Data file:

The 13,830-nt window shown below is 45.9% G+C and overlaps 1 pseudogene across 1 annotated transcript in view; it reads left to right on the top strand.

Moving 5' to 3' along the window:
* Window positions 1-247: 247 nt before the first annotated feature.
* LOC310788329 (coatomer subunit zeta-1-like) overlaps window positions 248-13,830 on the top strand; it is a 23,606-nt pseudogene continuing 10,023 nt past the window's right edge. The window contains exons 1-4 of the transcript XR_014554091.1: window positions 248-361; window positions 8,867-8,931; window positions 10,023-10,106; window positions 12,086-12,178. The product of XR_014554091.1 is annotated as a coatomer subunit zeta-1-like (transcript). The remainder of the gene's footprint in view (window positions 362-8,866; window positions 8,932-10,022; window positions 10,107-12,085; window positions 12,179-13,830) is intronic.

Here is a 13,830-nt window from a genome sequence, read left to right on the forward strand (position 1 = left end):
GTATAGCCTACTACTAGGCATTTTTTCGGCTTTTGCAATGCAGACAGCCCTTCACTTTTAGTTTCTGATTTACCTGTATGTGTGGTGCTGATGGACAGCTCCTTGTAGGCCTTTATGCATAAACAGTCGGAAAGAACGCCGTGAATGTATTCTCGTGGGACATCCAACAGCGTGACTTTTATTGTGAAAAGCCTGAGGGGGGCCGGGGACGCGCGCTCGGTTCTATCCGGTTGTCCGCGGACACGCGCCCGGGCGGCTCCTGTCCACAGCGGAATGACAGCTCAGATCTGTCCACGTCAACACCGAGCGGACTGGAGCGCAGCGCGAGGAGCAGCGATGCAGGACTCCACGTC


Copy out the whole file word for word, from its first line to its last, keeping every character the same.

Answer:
The 13,830-nt window shown below is 45.9% G+C and overlaps 1 pseudogene across 1 annotated transcript in view; it reads left to right on the top strand.

Moving 5' to 3' along the window:
* Window positions 1-247: 247 nt before the first annotated feature.
* LOC310788329 (coatomer subunit zeta-1-like) overlaps window positions 248-13,830 on the top strand; it is a 23,606-nt pseudogene continuing 10,023 nt past the window's right edge. The window contains exons 1-4 of the transcript XR_014554091.1: window positions 248-361; window positions 8,867-8,931; window positions 10,023-10,106; window positions 12,086-12,178. The product of XR_014554091.1 is annotated as a coatomer subunit zeta-1-like (transcript). The remainder of the gene's footprint in view (window positions 362-8,866; window positions 8,932-10,022; window positions 10,107-12,085; window positions 12,179-13,830) is intronic.

Here is a 13,830-nt window from a genome sequence, read left to right on the forward strand (position 1 = left end):
GTATAGCCTACTACTAGGCATTTTTTCGGCTTTTGCAATGCAGACAGCCCTTCACTTTTAGTTTCTGATTTACCTGTATGTGTGGTGCTGATGGACAGCTCCTTGTAGGCCTTTATGCATAAACAGTCGGAAAGAACGCCGTGAATGTATTCTCGTGGGACATCCAACAGCGTGACTTTTATTGTGAAAAGCCTGAGGGGGGCCGGGGACGCGCGCTCGGTTCTATCCGGTTGTCCGCGGACACGCGCCCGGGCGGCTCCTGTCCACAGCGGAATGACAGCTCAGATCTGTCCACGTCAACACCGAGCGGACTGGAGCGCAGCGCGAGGAGCAGCGATGCAGGACTCCACGTC